This is a thinly fictionalised account of a young man’s experience in war. It was the Arab-Israeli war of 1973–the Yom Kippur war–and our narrator is suddenly called from the innocent life of a Yeshiva student to be a tank driver in the Golan Heights. The experience will change him forever. Friends from the neighbourhood who go with him will never come back from this war. And he will come back changed, older and wiser.
The story of war, fear, horror and fatigue is strangely intertwined with memories of childhood, snatches of Hebrew poetry, and the endless dialectic of Torah study. Conversations about religious texts and ancient commentaries lead to new insights about war, defeat, victory, survival and the meaning of life.
There is more to each experience than meets the eye. Everything that happens has to mean, yet there is no lecturing or preaching. The young kids in those tanks are fighting a war, trying to survive and yet, striving for holiness, too.
The book is beautifully written, simple and powerful. I recommend it highly. Reviewed by Louis N. Gruber.
A couple of years ago I read it in Hebrew, and the impression it has left is only increasing with time, as images unexpectantly resurface.
You open the book, and first the archaic language forces reorientation – the style, described as reminiscent of Agnon, is even more captivating than Agnon, but just as graceful; it is the same medieval language that Mendele Mocher Sfarim wrote in (Mascot Binyamin ha-Shlishi, for instance), among others who were absorbed into the world of Hebrew from their contact with Biblical, Mishnaic, and Halachic literature, with a hint of the Hebrew poetry of Spains Golden Age.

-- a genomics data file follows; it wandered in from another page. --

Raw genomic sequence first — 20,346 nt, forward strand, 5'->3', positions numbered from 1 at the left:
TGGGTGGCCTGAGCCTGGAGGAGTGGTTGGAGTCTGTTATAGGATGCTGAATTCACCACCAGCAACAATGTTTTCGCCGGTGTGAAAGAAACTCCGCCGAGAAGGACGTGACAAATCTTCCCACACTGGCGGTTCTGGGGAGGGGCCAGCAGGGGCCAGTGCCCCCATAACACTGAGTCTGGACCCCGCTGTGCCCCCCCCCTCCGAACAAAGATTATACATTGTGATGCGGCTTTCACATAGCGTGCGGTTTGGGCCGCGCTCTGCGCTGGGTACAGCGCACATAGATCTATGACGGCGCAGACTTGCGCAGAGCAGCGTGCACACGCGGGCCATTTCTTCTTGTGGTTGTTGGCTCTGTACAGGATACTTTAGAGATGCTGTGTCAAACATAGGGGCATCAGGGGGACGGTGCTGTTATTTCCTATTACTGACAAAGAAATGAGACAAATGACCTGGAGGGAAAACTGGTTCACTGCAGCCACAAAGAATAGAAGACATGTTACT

Such a rich style that you infrequently run into it at all today, let alone in a book relating war experiences in the 1970s written in the late 1990s!
Just on that level, this book is a rare treasure, and I hope that even a spread of that ambiance will come through in the translation.. because, in fact, I have been actively waiting for this translation in order to share the book with others; Through his use of language soaked in the richness of ancient texts, as well as his own inability to shake the images from those texts, we enter a field of battle like no other.
Every situation he finds himself in evokes an image, which both enriches his experience, the experience of reading his descriptions and augments the wealth and value of the texts themselves.
Providing inspiration and expression under these extreme experiences are what the texts are meant for. If you go to synagogue and open the prayerbook after reading this book, it wons be the same as when you did so before.
Even kiddush over wine is not the same as when you did so before. … Both people who define themselves as religious, as well as those who are just addicted to the power of the written word (I’m more the latter), should find something of value in this book. And if not, then learn Hebrew and read it again.
A terrific account of one man’s loss and recovery of his soul. Haim Sabato provides an inside, in-depth look at the life of an Israeli tanker on the front lines while describing his inner thoughts and feelings.
A must-read for philosophers and military buffs alike Adjusting Sights is a timeless classic. In the book, friends are lost, comradeship is gained, bravery is swept aside, and one man’s quest for peace begins.
Follow Sabato through the 73 Arab- Israeli war from his perspective. Feel every shot from the main gun, hear every clang of spent shells, and reflect on the prayers and thoughts of a lonely soldier.
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